Microsoft's Azure has moved forward in recent months with a clutch of upgrades and new feature releases.
This is great for IT staff who are either already on Azure or looking to jump on board but how does it affect end-users?
I set out to configure Azure Active Directory (AD) in a lab environment to explore the potential options and real-world usage of Microsoft's cloud solution.
If you haven’t looked into Azure AD, it is a fair assumption that you believe it to be a domain controller based in Microsoft's cloud. Although it is possible to do this by building a virtual machine in Azure and configuring AD, Azure AD is something different.
AD is mainly focused on authenticating and authorising users and computers; Azure AD takes it a step further, providing a global single sign-on experience to end-users by integrating with thousands of other services.
Consider Azure AD as an extension to AD. Where AD handles corporate resources and identities on-premises, Azure AD handles consumer-based devices and identities for the public cloud.
There are three editions of Azure AD: free, basic and premium. Microsoft shows the differences here.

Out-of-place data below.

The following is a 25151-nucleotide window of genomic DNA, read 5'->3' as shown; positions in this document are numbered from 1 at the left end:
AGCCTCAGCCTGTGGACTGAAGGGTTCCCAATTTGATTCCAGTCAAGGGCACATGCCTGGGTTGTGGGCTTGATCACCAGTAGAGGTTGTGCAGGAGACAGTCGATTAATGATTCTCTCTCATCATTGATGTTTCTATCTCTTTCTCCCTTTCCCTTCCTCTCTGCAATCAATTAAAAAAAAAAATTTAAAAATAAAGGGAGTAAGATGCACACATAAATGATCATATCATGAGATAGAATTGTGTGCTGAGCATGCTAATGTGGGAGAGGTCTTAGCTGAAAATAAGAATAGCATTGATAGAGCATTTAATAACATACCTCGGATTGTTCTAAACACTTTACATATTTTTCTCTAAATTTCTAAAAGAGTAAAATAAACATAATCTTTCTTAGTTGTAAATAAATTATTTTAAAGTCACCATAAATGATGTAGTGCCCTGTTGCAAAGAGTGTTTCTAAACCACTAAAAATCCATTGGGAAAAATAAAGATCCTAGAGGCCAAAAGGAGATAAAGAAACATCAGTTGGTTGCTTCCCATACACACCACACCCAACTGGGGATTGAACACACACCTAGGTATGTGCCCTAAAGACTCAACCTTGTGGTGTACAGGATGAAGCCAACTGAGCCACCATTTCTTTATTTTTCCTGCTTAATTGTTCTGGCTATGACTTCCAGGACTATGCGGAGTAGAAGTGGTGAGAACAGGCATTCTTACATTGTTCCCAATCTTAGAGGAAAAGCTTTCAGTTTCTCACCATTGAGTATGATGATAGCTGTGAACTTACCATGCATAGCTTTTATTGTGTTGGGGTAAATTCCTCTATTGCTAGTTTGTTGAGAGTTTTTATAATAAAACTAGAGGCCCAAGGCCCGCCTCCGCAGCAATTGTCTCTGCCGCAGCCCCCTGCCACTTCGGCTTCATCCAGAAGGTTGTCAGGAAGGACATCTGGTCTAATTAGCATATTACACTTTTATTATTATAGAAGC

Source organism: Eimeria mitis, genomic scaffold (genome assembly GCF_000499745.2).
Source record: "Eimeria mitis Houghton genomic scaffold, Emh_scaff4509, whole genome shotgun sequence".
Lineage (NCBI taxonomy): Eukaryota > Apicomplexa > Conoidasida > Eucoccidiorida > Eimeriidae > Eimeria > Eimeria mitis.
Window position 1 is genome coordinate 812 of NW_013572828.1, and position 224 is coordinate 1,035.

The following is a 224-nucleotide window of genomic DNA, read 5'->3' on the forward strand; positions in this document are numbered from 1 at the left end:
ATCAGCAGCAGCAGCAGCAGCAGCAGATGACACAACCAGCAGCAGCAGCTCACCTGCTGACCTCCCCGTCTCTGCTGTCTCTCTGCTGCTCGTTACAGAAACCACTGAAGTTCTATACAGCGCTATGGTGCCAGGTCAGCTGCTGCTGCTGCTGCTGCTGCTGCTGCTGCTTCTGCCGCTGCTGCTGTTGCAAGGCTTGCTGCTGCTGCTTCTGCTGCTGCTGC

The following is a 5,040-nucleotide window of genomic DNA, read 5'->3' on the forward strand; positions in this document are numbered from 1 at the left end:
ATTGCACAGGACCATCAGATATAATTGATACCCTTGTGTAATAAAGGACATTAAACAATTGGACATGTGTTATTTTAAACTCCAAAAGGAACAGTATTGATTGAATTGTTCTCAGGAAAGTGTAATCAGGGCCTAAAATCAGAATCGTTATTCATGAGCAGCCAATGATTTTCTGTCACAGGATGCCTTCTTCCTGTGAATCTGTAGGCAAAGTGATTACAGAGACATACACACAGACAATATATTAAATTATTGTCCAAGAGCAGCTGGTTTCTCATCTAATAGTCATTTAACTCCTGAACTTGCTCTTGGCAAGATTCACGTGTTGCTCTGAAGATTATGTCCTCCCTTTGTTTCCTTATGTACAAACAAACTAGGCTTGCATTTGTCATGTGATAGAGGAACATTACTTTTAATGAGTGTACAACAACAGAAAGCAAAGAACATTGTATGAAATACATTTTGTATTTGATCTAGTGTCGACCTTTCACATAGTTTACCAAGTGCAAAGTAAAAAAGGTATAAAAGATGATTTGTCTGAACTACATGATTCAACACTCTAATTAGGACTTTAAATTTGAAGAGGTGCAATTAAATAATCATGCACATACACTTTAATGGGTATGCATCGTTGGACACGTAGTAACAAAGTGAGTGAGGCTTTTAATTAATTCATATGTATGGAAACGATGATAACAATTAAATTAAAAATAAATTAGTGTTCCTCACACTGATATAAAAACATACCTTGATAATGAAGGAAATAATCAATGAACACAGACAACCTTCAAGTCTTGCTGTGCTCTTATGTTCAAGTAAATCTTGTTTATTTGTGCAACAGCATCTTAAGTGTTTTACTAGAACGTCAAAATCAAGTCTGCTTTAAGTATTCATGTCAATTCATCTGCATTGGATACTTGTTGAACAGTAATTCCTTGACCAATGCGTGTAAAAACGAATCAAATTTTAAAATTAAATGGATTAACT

The free edition is quite feature rich but lacks several value-add features, plus the 99.9 per cent service-level agreement.
Basic and premium editions will require a chat with your enterprise agreement licenser, but you may already be entitled to basic or premium depending on your existing user client access licences.
The biggest selling points of the paid-for versions are group-based access management and provisioning (you can set up and configure users as a group rather than one by one), self-service password resets and multi-factor authentication. If you are using Forefront Identity Manager then you will need to go premium.
Azure AD synchronises with an on-premise AD forest. There are three ways in which your directory can be integrated with Azure: Azure Active Directory Synchronization Tool (DirSync), Azure Active Directory Synchronization Services (AAD Sync) and Forefront Identity Manager 2010 R2.
Another helpful table is here. Microsoft also offers Azure AD Connector tool, a packaged, wizard-driven install of both Azure Active Directory Synchronization and Active Directory Federation Services.
My advice is to skip DirSync if possible and use AAD Sync instead. Microsoft has announced that AAD Sync is the replacement tool for DirSync. FIM 2010 R2 is overkill, but use it if you have it already.